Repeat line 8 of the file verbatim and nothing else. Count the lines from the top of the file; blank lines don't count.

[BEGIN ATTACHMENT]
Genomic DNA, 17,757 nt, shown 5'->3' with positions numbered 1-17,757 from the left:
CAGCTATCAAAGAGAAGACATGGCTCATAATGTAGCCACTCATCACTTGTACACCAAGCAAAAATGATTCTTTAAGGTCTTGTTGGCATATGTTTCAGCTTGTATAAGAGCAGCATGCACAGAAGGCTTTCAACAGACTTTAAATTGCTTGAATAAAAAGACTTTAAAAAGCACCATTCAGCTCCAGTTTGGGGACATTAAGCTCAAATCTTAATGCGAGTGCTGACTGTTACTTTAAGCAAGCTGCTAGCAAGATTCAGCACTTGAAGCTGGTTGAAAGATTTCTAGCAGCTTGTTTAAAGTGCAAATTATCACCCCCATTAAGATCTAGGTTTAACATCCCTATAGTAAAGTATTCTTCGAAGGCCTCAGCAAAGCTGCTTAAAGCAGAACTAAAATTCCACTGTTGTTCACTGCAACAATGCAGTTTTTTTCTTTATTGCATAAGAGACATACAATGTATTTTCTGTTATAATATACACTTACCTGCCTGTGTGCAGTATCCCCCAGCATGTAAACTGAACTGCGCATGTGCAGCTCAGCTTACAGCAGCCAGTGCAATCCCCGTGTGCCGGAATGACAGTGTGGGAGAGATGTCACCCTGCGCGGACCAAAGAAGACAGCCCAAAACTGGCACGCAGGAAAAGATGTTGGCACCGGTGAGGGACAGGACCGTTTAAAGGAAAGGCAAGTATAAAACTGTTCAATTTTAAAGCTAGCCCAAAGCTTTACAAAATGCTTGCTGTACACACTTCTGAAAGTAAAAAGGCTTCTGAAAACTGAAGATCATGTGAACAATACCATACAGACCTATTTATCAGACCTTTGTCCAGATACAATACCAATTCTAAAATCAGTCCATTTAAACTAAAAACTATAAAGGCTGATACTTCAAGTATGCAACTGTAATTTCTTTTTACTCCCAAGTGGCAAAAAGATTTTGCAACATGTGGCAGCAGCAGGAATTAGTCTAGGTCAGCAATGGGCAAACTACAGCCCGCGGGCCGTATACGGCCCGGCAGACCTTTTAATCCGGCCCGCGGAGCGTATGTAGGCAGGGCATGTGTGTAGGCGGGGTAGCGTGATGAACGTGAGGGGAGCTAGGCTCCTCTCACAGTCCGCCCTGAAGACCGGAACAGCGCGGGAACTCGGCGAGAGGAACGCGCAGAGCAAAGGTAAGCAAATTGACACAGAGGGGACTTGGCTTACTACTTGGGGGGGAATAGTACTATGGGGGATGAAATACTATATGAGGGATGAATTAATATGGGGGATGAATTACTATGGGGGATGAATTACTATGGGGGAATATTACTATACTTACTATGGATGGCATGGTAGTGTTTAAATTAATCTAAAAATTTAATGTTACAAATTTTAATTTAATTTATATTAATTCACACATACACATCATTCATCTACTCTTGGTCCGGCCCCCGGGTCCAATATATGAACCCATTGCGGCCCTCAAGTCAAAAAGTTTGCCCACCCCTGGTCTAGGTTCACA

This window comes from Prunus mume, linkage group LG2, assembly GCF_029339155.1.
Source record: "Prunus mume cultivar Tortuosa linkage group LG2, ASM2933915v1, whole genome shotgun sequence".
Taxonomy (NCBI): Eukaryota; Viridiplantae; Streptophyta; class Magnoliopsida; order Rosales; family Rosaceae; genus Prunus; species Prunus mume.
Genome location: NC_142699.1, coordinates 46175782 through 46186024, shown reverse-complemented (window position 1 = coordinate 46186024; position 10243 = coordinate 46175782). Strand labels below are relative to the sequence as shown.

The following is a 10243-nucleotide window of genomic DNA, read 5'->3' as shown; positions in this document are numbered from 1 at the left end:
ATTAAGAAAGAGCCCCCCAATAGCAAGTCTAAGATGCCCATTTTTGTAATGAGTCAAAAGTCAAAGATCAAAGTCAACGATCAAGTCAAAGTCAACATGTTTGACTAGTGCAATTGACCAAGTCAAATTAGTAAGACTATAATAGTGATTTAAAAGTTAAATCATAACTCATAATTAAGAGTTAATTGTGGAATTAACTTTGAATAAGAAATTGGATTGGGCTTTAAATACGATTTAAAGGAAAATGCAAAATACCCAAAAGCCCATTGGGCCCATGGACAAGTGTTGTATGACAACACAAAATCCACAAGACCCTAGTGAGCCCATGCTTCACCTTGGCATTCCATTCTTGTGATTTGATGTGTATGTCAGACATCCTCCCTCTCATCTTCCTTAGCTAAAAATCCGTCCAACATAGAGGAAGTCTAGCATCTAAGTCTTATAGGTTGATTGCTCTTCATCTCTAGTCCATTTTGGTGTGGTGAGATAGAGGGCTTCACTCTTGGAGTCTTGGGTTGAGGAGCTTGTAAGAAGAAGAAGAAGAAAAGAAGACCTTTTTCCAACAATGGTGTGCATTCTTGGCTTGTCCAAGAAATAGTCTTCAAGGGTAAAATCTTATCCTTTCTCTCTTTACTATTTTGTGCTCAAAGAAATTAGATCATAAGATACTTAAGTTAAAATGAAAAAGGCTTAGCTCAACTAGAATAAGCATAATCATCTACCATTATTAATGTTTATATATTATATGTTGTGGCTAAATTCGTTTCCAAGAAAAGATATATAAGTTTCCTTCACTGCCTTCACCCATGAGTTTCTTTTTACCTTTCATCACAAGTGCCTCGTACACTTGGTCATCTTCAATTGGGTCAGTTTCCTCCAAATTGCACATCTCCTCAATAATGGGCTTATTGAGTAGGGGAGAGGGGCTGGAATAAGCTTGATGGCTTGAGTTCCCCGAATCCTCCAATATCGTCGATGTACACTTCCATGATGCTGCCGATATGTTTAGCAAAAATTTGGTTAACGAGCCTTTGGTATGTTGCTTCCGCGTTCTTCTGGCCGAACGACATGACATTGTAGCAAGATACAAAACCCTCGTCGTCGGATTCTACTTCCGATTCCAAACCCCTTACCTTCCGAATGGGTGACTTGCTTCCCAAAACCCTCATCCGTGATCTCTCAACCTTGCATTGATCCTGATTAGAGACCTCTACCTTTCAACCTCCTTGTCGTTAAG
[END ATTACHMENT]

ATTAAGAAAGAGCCCCCCAATAGCAAGTCTAAGATGCCCATTTTTGTAATGAGTCAAAAGTCAAAGATCAAAGTCAACGATCAAGTCAAAGTCAACATGTTTGACTAGTGCAATTGACCAAGTCAAATTAGTAAGACTATAATAGTGATTTAAAAGTTAAATCATAACTCATAATTAAGAGTTAATTGTGGAATTAACTTTGAATAAGAAATTGGATTGGGCTTTAAATACGATTTAAAGGAAAATGCAAAATACCCAAAAGCCCATTGGGCCCATGGACAAGTGTTGTATGACAACACAAAATCCACAAGACCCTAGTGAGCCCATGCTTCACCTTGGCATTCCATTCTTGTGATTTGATGTGTATGTCAGACATCCTCCCTCTCATCTTCCTTAGCTAAAAATCCGTCCAACATAGAGGAAGTCTAGCATCTAAGTCTTATAGGTTGATTGCTCTTCATCTCTAGTCCATTTTGGTGTGGTGAGATAGAGGGCTTCACTCTTGGAGTCTTGGGTTGAGGAGCTTGTAAGAAGAAGAAGAAGAAAAGAAGACCTTTTTCCAACAATGGTGTGCATTCTTGGCTTGTCCAAGAAATAGTCTTCAAGGGTAAAATCTTATCCTTTCTCTCTTTACTATTTTGTGCTCAAAGAAATTAGATCATAAGATACTTAAGTTAAAATGAAAAAGGCTTAGCTCAACTAGAATAAGCATAATCATCTACCATTATTAATGTTTATATATTATATGTTGTGGCTAAATTCGTTTCCAAGAAAAGATATATAAGTTTCCTTCACTGCCTTCACCCATGAGTTTCTTTTTACCTTTCATCACAAGTGCCTCGTACACTTGGTCATCTTCAATTGGGTCAGTTTCCTCCAAATTGCACATCTCCTCAATAATGGGCTTATTGAGTAGGGGAGAGGGGCTGGAATAAGCTTGATGGCTTGAGTTCCCCGAATCCTCCAATATCGTCGATGTACACTTCCATGATGCTGCCGATATGTTTAGCAAAAATTTGGTTAACGAGCCTTTGGTATGTTGCTTCCGCGTTCTTCTGGCCGAACGACATGACATTGTAGCAAGATACAAAACCCTCGTCGTCGGATTCTACTTCCGATTCCAAACCCCTTACCTTCCGAATGGGTGACTTGCTTCCCAAAACCCTCATCCGTGATCTCTCAACCTTGCATTGATCCTGATTAGAGACCTCTACCTTTCAACCTCCTTGTCGTTAAG